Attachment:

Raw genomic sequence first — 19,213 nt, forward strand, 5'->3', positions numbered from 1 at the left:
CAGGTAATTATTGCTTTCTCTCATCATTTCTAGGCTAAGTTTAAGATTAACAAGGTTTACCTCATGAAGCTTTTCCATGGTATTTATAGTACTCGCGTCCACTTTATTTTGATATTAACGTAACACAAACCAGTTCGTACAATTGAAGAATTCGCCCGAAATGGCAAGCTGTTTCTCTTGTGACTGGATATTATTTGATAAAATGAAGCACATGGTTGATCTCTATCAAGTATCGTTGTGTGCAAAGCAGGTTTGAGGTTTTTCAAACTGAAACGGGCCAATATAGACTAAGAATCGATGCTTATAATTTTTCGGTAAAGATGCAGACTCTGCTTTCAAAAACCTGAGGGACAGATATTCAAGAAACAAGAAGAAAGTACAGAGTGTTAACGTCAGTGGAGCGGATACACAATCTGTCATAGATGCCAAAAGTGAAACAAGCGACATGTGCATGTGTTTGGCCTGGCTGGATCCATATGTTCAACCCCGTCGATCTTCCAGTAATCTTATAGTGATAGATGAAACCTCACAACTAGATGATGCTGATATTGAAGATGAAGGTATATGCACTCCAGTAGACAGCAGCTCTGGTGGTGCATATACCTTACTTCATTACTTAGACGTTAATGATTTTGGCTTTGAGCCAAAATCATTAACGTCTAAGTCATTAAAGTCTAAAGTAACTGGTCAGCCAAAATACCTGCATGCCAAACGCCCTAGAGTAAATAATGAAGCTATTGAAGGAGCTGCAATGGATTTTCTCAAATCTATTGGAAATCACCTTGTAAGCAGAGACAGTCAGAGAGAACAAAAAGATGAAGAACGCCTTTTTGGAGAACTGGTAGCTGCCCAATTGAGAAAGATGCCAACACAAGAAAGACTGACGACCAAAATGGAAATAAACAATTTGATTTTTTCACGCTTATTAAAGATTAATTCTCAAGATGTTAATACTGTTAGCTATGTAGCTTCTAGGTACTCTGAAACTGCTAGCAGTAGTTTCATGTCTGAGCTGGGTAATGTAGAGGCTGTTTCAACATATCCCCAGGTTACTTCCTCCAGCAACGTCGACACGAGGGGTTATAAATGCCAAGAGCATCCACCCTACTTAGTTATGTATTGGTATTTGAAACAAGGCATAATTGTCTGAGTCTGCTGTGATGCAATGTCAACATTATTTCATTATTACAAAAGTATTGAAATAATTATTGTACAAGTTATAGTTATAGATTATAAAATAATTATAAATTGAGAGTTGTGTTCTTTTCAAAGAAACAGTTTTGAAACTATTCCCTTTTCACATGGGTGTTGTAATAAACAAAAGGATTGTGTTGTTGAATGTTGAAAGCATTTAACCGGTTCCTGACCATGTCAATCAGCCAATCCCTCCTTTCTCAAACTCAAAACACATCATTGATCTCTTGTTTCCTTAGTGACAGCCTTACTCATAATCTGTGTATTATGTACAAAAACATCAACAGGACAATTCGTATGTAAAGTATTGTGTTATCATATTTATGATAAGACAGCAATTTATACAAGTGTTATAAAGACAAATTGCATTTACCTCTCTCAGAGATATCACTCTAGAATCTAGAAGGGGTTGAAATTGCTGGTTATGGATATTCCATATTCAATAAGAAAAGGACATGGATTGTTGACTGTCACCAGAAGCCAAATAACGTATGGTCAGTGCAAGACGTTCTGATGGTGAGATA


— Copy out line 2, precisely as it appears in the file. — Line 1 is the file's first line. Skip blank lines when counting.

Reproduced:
CAGGTAATTATTGCTTTCTCTCATCATTTCTAGGCTAAGTTTAAGATTAACAAGGTTTACCTCATGAAGCTTTTCCATGGTATTTATAGTACTCGCGTCCACTTTATTTTGATATTAACGTAACACAAACCAGTTCGTACAATTGAAGAATTCGCCCGAAATGGCAAGCTGTTTCTCTTGTGACTGGATATTATTTGATAAAATGAAGCACATGGTTGATCTCTATCAAGTATCGTTGTGTGCAAAGCAGGTTTGAGGTTTTTCAAACTGAAACGGGCCAATATAGACTAAGAATCGATGCTTATAATTTTTCGGTAAAGATGCAGACTCTGCTTTCAAAAACCTGAGGGACAGATATTCAAGAAACAAGAAGAAAGTACAGAGTGTTAACGTCAGTGGAGCGGATACACAATCTGTCATAGATGCCAAAAGTGAAACAAGCGACATGTGCATGTGTTTGGCCTGGCTGGATCCATATGTTCAACCCCGTCGATCTTCCAGTAATCTTATAGTGATAGATGAAACCTCACAACTAGATGATGCTGATATTGAAGATGAAGGTATATGCACTCCAGTAGACAGCAGCTCTGGTGGTGCATATACCTTACTTCATTACTTAGACGTTAATGATTTTGGCTTTGAGCCAAAATCATTAACGTCTAAGTCATTAAAGTCTAAAGTAACTGGTCAGCCAAAATACCTGCATGCCAAACGCCCTAGAGTAAATAATGAAGCTATTGAAGGAGCTGCAATGGATTTTCTCAAATCTATTGGAAATCACCTTGTAAGCAGAGACAGTCAGAGAGAACAAAAAGATGAAGAACGCCTTTTTGGAGAACTGGTAGCTGCCCAATTGAGAAAGATGCCAACACAAGAAAGACTGACGACCAAAATGGAAATAAACAATTTGATTTTTTCACGCTTATTAAAGATTAATTCTCAAGATGTTAATACTGTTAGCTATGTAGCTTCTAGGTACTCTGAAACTGCTAGCAGTAGTTTCATGTCTGAGCTGGGTAATGTAGAGGCTGTTTCAACATATCCCCAGGTTACTTCCTCCAGCAACGTCGACACGAGGGGTTATAAATGCCAAGAGCATCCACCCTACTTAGTTATGTATTGGTATTTGAAACAAGGCATAATTGTCTGAGTCTGCTGTGATGCAATGTCAACATTATTTCATTATTACAAAAGTATTGAAATAATTATTGTACAAGTTATAGTTATAGATTATAAAATAATTATAAATTGAGAGTTGTGTTCTTTTCAAAGAAACAGTTTTGAAACTATTCCCTTTTCACATGGGTGTTGTAATAAACAAAAGGATTGTGTTGTTGAATGTTGAAAGCATTTAACCGGTTCCTGACCATGTCAATCAGCCAATCCCTCCTTTCTCAAACTCAAAACACATCATTGATCTCTTGTTTCCTTAGTGACAGCCTTACTCATAATCTGTGTATTATGTACAAAAACATCAACAGGACAATTCGTATGTAAAGTATTGTGTTATCATATTTATGATAAGACAGCAATTTATACAAGTGTTATAAAGACAAATTGCATTTACCTCTCTCAGAGATATCACTCTAGAATCTAGAAGGGGTTGAAATTGCTGGTTATGGATATTCCATATTCAATAAGAAAAGGACATGGATTGTTGACTGTCACCAGAAGCCAAATAACGTATGGTCAGTGCAAGACGTTCTGATGGTGAGATA